WASHINGTON — Less than one week after speaking at the royal wedding in England, Episcopal Church Presiding Bishop Michael Curry, along with a group of multiracial progressive faith leaders, led hundreds in a procession to the White House Thursday night to condemn racism, misogyny and the immorality of political leaders.
"We are not a partisan group. We are not a left-wing group. We are not a right-wing group. We are a Jesus movement," Curry said during the prayer service at the Disciples of Christ national church. "We came together as Protestant, Catholic, evangelical. We came together — Republicans, Independents and Democrats. We came together — liberal and conservative and whatever is in the middle. We came together because what is uniting us together is Jesus of Nazareth."
Curry was joined by prominent progressive evangelical leader Jim Wallis, former Bill Clinton spiritual adviser Tony Campolo and about 20 other left-leaning Christian leaders crossing denominational lines in signing a declaration that was read in front of the gates of the White House lawn following a prayer service held at National City Church.
The declaration is titled "Reclaiming Jesus: A Confession of Faith in a Time of Crisis" and comes in response to what the leaders say is a "time of moral and political crisis."
"We are deeply concerned for the soul of our nation, but also for our churches and the integrity of our faith," the declaration reads. "The present crisis calls us to go deeper — deeper into our relationship to God; deeper into our relationships with each other, especially across racial, ethnic, and national lines; deeper into our relationships with the most vulnerable, who are at greatest risk."
The statement rejects the "resurgence of white nationalism and racism," oppression based on "race, gender, identity, or class," misogyny, sexual harassment, abuse of women, policies that "debase and abandon the most vulnerable children of God," the "pattern of lying that is invading our political and civil life," autocratic political leadership and "America First" policies.
Curry asserted that the declaration, prayer service, procession through the streets of Washington, D.C. and ensuing candlelight vigil on Pennsylvania Avenue was not a "protest march."
"This is a procession of Christian people," he said. "This is what they did on Pentecost. This is a pentecostal moment."
Wallis, the founder of the evangelical social justice organization Sojourners, told the packed church that too often "we see people bringing politics to faith."
"Tonight, we are bringing faith to politics," he said. "There is a difference."
Wallis continued by stating that the procession and vigil is all about reclaiming the name of Jesus and assured that it was "not about Donald Trump."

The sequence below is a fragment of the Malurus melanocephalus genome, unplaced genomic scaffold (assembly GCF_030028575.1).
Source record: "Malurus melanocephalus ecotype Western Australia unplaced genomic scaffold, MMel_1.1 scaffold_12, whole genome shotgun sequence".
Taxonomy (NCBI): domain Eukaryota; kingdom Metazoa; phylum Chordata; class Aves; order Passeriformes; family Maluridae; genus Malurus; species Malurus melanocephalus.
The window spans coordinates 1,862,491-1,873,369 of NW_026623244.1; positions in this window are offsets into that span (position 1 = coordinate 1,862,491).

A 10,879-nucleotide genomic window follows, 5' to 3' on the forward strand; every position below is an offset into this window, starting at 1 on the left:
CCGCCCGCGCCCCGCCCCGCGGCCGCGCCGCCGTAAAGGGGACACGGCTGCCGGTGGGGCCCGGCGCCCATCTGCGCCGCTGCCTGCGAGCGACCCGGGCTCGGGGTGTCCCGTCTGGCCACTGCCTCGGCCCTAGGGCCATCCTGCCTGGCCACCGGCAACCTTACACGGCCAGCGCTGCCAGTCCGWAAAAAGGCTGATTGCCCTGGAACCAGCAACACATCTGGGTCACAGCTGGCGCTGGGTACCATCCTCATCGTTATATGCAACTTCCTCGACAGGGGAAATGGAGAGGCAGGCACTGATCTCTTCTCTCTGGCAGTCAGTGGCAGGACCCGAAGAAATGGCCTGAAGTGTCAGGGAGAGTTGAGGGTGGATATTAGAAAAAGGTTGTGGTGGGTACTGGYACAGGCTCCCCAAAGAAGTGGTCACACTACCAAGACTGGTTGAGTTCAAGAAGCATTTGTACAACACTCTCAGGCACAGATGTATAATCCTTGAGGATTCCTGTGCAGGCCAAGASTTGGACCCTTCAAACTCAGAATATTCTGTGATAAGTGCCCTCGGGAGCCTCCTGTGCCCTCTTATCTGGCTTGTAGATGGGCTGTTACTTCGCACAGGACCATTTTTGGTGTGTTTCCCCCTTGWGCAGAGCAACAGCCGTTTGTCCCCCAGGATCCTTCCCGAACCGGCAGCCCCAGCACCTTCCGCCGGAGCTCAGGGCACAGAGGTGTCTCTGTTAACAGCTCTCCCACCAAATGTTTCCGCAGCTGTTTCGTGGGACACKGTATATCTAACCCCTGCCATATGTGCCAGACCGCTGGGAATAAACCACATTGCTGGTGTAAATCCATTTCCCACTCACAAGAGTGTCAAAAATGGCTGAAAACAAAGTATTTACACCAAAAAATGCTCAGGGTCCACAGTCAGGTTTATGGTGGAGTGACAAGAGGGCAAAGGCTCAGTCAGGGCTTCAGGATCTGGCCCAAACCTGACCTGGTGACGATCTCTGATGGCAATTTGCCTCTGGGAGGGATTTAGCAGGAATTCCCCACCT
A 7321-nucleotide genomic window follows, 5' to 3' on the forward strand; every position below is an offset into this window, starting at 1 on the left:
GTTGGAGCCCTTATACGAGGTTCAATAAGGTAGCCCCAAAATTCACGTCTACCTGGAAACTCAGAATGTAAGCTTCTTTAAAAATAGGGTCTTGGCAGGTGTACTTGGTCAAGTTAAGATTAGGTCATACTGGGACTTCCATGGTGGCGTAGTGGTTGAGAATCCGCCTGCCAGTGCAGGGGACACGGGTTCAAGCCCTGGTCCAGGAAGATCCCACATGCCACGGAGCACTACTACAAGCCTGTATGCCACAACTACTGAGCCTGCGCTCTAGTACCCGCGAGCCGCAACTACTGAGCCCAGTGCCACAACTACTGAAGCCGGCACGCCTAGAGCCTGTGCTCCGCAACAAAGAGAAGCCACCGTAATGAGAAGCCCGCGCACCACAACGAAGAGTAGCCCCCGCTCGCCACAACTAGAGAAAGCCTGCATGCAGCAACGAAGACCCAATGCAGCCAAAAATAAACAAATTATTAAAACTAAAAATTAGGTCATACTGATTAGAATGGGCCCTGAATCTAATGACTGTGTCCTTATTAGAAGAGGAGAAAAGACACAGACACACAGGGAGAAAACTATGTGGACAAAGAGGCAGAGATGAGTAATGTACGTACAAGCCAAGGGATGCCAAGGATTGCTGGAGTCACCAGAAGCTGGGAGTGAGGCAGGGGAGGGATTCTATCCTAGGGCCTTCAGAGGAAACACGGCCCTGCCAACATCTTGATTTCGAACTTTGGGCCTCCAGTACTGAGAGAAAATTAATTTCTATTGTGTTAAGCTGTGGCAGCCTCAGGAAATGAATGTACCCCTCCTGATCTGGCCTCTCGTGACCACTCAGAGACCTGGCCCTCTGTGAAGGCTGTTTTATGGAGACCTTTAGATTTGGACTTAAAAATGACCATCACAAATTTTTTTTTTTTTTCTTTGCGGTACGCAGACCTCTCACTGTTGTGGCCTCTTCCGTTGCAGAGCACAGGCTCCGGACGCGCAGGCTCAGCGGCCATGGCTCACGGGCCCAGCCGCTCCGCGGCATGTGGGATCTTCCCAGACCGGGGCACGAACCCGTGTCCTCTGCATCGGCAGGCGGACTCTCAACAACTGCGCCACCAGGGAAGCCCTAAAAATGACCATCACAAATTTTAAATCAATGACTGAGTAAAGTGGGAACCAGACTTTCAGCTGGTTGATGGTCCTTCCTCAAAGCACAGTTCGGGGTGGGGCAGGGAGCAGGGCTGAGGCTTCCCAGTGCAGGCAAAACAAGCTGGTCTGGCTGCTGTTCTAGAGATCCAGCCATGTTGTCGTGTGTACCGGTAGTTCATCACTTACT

"So tonight, this is not about any other name," Wallis said. "For the reporters out there, this is not about Donald Trump. It is about Jesus Christ."
Following the prayer service, the crowd marched several blocks with a police escort to Lafayette Square, just across the street from the White House.
Although police initially prevented the crowd from gathering on Pennsylvania Avenue, the crowd was eventually allowed to funnel into the street and onto a sidewalk in front of the White House, where the declaration was read.
Although Wallis proclaimed that the night was not about Trump, much media attention leading up to the event was paid to the section of the declaration that calls out "America First" policies, which could be seen as a reference to the foreign and immigration policy priorities of the Trump administration.
The section states in part:
"WE REJECT 'America first' as a theological heresy for followers of Christ. While we share a patriotic love for our country, we reject xenophobic or ethnic nationalism that places one nation over others as a political goal."
That statement drew the ire of at least one conservative evangelical leader with ties to the Trump administration.
"There is nothing wrong with putting America first. That is what a government is supposed to do. That is God's responsibility for government," First Baptist Dallas Senior Pastor Robert Jeffress told Fox News. "As individual Christians, yes, we put others before ourselves but government doesn't do that."
"Bishop Curry and these others say, 'Oh, this isn't about Donald Trump.' Oh really? Then, why are you doing it in front of the White House?" Jeffress asked. "I am tired of these charges of racism and xenophobia. That is not who this president is. He loves all Americans and he is causing the boats of all Americans to rise."
In addition to Wallis, Curry and Campolo, other signatories include leaders from the National Baptist Convention USA, the Wesleyan Church, Disciples of Christ, the African Methodist Episcopal Church, Evangelicals for Social Action, the United Methodist Church and other organizations.
The statement was also signed by renowned civil rights activist and Bible teacher John Perkins, founder of the Christian Community Development Association and other organizations.
Jeffress, one of Trump's first notable evangelical supporters during the 2016 election, also condemned the political left for what he calls "hypocrisy" when it comes to faith leaders getting involved in politics.
"The Left criticizes the Hell out of me and conservative pastors for getting involved in politics," Jeffress said. "The left doesn't mind pastors getting involved in politics as long as it's the politics they approve of and that is rank hypocrisy."